The Together Project was directed by Solveig Anspach, who died last August.
Afghan fantasy drama Wolf And Sheep has picked up the Art Cinema Award at the 48th Directors’ Fortnight in Cannes.
- MAKING OF… Wolf And Sheep
It marks the completion of a six-year journey with Cannes for Afghan director Shahrbanoo Sadat, who was 20 when selected as the youngest participant of the festival’s Cinefondation Residency, where she began to develop this debut in 2010.
Wolf And Sheep follows a group of Afghan shepherd boys and girls living in a remote village, where folklore helps explain the world’s mysteries.
Starring largely non-professional actors, Wolf And Sheep was shot in Tajikistan because it was too dangerous for the crew to shoot in Afghanistan.
The Denmark-France-Sweden-Afghanistan co-production is produced by Katja Adomeit and is being sold by Alpha Violet.
Although considered a non-competitive section, the film was selected for the sponsored prize over titles such as Pablo Larrain’s Neruda, starring Gael Garcia Bernal, Laura Poitras’ Julian Assange documentary Risk and Paul Schrader’s Dog Eat Dog, starring Nicolas Cage and Willem Dafoe.
Last year, the main prize at Directors’ Fortnight was won by Ciro Guerra’s Embrace Of The Serpent, which went on to be nominated for an Academy Award.
The Together Project (L’Effet Aquatique), from the late Icelandic-French director Solveig Anspach, won the Fortnight’s SACD Prize, presented annually to a French-language film by the Society of Dramatic Authors and Composers.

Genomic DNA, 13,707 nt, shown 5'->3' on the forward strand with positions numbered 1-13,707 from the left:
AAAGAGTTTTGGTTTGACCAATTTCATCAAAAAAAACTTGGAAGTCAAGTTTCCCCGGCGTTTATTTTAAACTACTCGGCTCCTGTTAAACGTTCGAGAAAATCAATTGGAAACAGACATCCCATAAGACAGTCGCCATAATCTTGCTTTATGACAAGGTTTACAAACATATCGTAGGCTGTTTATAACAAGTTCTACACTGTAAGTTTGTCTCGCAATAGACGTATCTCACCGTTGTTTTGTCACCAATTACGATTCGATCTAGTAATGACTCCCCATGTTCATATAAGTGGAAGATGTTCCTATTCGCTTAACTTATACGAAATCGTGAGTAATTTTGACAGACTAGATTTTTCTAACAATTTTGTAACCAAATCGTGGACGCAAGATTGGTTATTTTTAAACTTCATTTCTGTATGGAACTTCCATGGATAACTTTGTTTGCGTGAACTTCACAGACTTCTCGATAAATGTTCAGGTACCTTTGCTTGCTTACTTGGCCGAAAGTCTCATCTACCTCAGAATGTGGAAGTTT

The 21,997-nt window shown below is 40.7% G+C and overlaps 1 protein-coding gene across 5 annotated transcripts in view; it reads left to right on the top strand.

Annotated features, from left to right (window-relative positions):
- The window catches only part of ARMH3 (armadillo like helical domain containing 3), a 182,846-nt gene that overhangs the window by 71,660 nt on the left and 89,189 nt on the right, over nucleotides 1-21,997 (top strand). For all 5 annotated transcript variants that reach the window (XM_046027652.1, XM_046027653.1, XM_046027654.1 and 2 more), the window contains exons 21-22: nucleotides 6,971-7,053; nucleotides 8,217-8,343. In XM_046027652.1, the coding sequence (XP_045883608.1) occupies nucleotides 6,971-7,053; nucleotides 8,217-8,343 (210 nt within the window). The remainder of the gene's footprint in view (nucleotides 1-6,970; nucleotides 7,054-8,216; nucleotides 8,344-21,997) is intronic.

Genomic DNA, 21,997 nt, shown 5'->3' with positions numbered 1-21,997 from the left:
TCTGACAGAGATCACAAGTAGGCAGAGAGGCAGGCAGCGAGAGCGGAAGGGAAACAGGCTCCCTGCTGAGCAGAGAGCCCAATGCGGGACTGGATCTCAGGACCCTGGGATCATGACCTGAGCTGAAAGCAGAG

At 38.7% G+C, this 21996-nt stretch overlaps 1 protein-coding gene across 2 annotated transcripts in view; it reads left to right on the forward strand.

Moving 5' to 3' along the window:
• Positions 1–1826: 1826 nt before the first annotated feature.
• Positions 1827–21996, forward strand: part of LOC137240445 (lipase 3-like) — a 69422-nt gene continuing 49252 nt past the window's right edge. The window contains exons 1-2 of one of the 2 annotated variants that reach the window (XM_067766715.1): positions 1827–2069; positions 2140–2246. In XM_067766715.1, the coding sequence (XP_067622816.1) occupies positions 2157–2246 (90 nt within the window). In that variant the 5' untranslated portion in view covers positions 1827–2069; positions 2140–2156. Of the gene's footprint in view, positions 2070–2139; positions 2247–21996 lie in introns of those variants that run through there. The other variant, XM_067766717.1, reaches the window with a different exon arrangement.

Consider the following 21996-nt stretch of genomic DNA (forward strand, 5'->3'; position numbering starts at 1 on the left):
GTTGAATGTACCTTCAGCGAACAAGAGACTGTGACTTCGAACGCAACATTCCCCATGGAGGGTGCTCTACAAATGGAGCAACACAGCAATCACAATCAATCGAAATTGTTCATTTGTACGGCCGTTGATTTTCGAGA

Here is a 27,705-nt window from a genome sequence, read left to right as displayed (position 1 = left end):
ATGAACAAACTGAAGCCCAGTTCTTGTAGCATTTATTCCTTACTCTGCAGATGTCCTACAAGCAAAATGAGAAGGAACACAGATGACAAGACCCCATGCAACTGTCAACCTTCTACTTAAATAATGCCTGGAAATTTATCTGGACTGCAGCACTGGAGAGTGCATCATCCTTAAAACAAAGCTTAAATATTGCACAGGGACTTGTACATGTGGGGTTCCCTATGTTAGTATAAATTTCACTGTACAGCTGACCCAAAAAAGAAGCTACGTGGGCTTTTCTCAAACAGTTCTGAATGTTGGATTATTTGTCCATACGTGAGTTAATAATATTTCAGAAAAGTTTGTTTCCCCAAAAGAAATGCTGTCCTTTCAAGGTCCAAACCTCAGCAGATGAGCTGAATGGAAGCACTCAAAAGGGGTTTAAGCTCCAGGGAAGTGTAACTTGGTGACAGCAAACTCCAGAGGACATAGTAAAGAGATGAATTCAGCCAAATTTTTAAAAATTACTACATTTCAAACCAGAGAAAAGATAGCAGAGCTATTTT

- REVIEW: The Together Project
The romantic comedy marked the final film from Anspach, who died last August following a battle with cancer aged 54.
She had previously been at Directors’ Fortnight in 2001 with documentary Made In The USA and in Un Certain Regard with Stormy Weather in 2003.
The Together Project was produced by Iceland’s Zik Zak with France’s Ex Nihilo, and is sold by Le Pacte.
SACD also gave a special mention to Houda Benyamina’s Divines.
Europa Cinemas Award
Sacha Wolff’s Mercenary (Mercenaire) won the Europa Cinemas Label as Best European film in the Directors’ Fortnight section.
- REVIEW: Mercenary
It marks the 14th year Europa Cinemas has presented the prize in Cannes and comes with the support of the Europa Cinemas Network, with additional promotion and incentives for exhibitors to extend the film’s theatrical run.
The debut feature from La Fémis graduate Wolff is the story of a young man from the Pacific island of New Caledonia, who defies his father to travel to France in an attempt to become a professional rugby player. As he forges a new life, he has to confront the guilt over leaving his loved ones.
Mercenary stars real-life rugby players Toki Pilioko and Laurent Pakihivatau and is produced by Claire Bodechon for Timshel Productions and Jean Bréhat for 3B Productions. Be For Films handles sales
The Label is also awarded in Berlin, Venice, Karlovy Vary, and will be awarded for the fourth time this year at Locarno. Recipients of the Label honoured at Cannes in the past include: Mustang, 12:08 East of Bucharest, La Pivellina, Le Quattro Volte, The Repentant, The Selfish Giant and Les Combattants last year.
Art Cinema Award to a feature film
Wolf And Sheep Dir. Shahrbanoo Sadat
SACD Award to a French-language feature
The Together Project (L’Effet Aquatique) Dir. Solveig Anspach
SACD special mention
Divines Dir. Houda Benyamina
The Europa Cinemas Label to a European feature film
Mercenary (Mercenaire) Dir. Sacha Wolff
Illy Prize to a short film
Chasse Royal Dirs. Lise Akoka, Romane Gueret
Illy special mention
The Beast (Zvir) Dir. Miroslav Sikavica